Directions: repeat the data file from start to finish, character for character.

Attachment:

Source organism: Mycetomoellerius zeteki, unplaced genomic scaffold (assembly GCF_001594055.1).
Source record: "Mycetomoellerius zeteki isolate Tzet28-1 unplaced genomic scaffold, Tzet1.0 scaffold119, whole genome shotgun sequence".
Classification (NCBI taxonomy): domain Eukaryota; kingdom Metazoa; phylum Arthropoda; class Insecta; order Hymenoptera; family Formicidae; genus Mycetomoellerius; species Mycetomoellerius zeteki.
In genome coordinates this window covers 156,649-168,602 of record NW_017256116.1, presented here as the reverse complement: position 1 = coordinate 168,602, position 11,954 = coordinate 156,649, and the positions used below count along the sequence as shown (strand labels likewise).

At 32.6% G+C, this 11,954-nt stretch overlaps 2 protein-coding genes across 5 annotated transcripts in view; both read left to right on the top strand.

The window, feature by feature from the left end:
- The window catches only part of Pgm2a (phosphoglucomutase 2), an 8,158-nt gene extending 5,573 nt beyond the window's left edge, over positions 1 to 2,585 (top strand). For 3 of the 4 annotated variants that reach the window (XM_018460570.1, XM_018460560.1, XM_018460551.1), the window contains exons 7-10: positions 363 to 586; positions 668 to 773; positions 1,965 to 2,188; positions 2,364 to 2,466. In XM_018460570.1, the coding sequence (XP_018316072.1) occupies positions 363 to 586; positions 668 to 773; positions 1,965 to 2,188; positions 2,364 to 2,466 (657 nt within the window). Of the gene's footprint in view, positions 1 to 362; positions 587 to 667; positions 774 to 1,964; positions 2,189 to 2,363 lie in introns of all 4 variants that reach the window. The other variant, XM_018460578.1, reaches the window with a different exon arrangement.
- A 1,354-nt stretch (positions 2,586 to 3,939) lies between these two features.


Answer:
Source organism: Mycetomoellerius zeteki, unplaced genomic scaffold (assembly GCF_001594055.1).
Source record: "Mycetomoellerius zeteki isolate Tzet28-1 unplaced genomic scaffold, Tzet1.0 scaffold119, whole genome shotgun sequence".
Classification (NCBI taxonomy): domain Eukaryota; kingdom Metazoa; phylum Arthropoda; class Insecta; order Hymenoptera; family Formicidae; genus Mycetomoellerius; species Mycetomoellerius zeteki.
In genome coordinates this window covers 156,649-168,602 of record NW_017256116.1, presented here as the reverse complement: position 1 = coordinate 168,602, position 11,954 = coordinate 156,649, and the positions used below count along the sequence as shown (strand labels likewise).

At 32.6% G+C, this 11,954-nt stretch overlaps 2 protein-coding genes across 5 annotated transcripts in view; both read left to right on the top strand.

The window, feature by feature from the left end:
- The window catches only part of Pgm2a (phosphoglucomutase 2), an 8,158-nt gene extending 5,573 nt beyond the window's left edge, over positions 1 to 2,585 (top strand). For 3 of the 4 annotated variants that reach the window (XM_018460570.1, XM_018460560.1, XM_018460551.1), the window contains exons 7-10: positions 363 to 586; positions 668 to 773; positions 1,965 to 2,188; positions 2,364 to 2,466. In XM_018460570.1, the coding sequence (XP_018316072.1) occupies positions 363 to 586; positions 668 to 773; positions 1,965 to 2,188; positions 2,364 to 2,466 (657 nt within the window). Of the gene's footprint in view, positions 1 to 362; positions 587 to 667; positions 774 to 1,964; positions 2,189 to 2,363 lie in introns of all 4 variants that reach the window. The other variant, XM_018460578.1, reaches the window with a different exon arrangement.
- A 1,354-nt stretch (positions 2,586 to 3,939) lies between these two features.